The Western Governors' Association keeps you updated on news of the West. Here are the western stories for the week starting June 4, 2018, that you don't want to miss. Image: Archangel Ancient Tree Archive
Does anyone want their own redwood? Because 100 of the enormous trees are bound for Seattle, Washington, thanks to a contribution from The Archangel Ancient Tree Archive, and now they just need space to grow.
Cultivated from ancient redwood cuttings from California, the now six-foot trees have outgrown their home in a Michigan greenhouse, and a 71-year old Boeing retiree has taken on the challenge of finding a new home for them in the Pacific Northwest.
“There is something about these trees that is just so awe-inspiring, so wonder-inspiring,” said Philip Stielstra, the volunteer seeking to accommodate the grove. “There is something about these beings that have lived here on this Earth for over 2,000 years, they seem to know something and have wisdom we human mortals just don’t have. I just feel awed in their presence.”
Now Hiring: Nontraditional pathways – that is, careers that don’t require a four-year degree – are gaining traction as demand for industrial work, manufacturing and technology grow. Watch a PBS News interview on how workforce development experts (including Beth Cobert, who participated in the Colorado workshop of the Western Governors’ Workforce Development Initiative) are tackling the skills gap.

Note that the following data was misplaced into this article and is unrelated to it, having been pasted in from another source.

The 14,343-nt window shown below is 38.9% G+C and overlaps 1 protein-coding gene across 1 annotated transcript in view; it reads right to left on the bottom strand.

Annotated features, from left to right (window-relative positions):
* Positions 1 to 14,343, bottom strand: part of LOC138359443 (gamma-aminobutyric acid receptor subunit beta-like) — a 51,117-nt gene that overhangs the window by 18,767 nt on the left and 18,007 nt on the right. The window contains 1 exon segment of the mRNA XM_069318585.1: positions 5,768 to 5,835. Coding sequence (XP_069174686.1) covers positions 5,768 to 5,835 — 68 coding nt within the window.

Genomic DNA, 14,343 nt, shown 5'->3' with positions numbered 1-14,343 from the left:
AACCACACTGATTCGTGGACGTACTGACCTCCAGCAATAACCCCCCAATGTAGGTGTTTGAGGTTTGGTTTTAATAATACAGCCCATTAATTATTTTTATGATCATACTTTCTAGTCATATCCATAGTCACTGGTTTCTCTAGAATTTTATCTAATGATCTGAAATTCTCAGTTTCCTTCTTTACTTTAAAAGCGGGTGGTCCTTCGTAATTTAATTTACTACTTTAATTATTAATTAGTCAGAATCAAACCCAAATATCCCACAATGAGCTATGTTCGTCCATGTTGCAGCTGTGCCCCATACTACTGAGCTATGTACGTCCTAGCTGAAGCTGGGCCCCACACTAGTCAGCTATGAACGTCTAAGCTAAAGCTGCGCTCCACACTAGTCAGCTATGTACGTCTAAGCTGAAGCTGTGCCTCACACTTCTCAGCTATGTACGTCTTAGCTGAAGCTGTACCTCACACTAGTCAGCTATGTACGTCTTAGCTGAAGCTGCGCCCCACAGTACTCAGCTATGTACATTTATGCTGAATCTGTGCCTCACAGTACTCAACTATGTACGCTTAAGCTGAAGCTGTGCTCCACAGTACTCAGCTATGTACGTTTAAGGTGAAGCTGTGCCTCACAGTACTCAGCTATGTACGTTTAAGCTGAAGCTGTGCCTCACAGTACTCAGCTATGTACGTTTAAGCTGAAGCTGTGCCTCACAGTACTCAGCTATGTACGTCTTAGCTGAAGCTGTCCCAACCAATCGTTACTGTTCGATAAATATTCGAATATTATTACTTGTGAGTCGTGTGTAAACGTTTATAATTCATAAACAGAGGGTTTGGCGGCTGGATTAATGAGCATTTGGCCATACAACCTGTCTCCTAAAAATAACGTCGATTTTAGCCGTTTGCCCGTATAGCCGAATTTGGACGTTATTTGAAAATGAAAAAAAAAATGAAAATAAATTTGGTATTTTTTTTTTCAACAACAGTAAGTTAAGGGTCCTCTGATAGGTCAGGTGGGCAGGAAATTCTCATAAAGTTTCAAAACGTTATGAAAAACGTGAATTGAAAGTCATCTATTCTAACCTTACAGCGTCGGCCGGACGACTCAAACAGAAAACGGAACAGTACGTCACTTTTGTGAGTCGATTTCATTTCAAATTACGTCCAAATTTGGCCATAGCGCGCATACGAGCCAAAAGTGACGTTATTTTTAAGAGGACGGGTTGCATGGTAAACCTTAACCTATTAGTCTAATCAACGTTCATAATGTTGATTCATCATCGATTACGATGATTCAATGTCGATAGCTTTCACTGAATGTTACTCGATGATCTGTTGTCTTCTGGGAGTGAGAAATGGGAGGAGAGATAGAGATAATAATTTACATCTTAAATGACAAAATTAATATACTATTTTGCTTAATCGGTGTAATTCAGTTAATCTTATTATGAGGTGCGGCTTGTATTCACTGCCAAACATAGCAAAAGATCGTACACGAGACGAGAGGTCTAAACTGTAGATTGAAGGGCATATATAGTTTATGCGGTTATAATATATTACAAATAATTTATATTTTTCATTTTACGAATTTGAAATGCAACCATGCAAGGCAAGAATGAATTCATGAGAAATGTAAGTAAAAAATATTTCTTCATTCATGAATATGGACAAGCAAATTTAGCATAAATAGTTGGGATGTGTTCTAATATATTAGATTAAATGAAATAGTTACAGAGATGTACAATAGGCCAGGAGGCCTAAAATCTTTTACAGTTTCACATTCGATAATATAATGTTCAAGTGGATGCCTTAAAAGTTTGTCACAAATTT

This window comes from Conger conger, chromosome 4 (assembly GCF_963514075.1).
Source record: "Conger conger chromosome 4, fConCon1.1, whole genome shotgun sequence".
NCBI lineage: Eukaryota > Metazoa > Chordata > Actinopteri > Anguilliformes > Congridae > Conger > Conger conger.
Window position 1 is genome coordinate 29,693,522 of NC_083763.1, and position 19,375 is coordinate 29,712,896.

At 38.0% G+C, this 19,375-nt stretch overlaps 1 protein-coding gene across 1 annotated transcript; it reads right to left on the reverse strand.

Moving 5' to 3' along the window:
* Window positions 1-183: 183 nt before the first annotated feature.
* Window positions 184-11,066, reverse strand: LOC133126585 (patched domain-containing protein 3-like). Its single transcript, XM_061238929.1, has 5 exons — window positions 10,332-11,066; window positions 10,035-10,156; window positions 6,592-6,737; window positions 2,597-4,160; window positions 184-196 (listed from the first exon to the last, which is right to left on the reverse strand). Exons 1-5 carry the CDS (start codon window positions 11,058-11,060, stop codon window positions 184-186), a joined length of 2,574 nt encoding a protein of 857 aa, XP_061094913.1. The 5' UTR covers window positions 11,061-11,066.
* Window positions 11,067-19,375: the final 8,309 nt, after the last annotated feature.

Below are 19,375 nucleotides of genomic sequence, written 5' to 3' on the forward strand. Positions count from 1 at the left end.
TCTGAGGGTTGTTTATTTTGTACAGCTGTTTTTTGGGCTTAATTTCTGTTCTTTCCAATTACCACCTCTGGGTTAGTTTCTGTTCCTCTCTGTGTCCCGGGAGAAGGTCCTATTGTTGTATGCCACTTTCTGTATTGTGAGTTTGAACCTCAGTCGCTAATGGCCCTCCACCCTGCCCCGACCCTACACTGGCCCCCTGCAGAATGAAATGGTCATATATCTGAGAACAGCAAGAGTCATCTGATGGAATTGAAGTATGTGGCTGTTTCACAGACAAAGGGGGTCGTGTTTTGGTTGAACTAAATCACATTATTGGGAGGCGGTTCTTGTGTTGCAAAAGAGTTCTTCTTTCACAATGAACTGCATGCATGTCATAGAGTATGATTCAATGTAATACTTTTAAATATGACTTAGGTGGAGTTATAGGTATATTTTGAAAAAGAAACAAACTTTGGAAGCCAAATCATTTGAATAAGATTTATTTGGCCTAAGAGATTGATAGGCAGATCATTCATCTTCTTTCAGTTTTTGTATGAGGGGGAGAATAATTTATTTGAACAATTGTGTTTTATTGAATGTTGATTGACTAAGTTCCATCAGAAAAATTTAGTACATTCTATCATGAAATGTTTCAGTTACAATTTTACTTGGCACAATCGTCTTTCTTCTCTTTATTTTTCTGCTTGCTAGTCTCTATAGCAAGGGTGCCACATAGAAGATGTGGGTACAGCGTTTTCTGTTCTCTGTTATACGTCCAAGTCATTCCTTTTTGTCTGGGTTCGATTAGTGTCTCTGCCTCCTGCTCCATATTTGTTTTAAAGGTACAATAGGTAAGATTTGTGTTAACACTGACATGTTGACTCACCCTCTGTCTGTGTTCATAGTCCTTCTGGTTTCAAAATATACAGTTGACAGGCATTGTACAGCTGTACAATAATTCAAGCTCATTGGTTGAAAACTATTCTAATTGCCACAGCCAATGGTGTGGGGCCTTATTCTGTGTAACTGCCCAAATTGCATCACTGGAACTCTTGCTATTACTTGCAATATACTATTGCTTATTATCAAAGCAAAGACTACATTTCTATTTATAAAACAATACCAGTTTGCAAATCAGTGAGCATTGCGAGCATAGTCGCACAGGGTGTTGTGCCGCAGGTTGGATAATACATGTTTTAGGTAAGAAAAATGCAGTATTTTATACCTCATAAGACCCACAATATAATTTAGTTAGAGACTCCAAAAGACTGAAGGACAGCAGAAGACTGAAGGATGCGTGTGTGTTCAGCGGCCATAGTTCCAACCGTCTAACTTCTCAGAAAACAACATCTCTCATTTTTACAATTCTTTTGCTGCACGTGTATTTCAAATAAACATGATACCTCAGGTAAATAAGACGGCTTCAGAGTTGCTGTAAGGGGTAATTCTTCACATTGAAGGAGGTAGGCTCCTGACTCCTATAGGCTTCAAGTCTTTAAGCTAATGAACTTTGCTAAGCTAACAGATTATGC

Too Many Trees? Learn why forest managers are declaring an ‘epidemic of trees’ in Montana and Washington. In Colorado, researchers explain why forests used be thinner, and how it was better for wildfires as overcrowded forests become a growing concern.
West is Best: According to WalletHub, seven of the top 10 states with the strongest economies are in the West. The study, which compared key indicators such as lowest unemployment rates and highest GDP growth, includes Washington, Colorado, Nevada, Arizona and Utah in the top five rankings.
Confronting a Doctor Shortage: Idaho ranks 49th in the country for the number of physicians per capita, meaning doctors are in high demand. With many of those physicians nearing retirement, the Gem State is working to recruit young doctors to rural communities by utilizing technology and through enticing loan repayment and residency programs.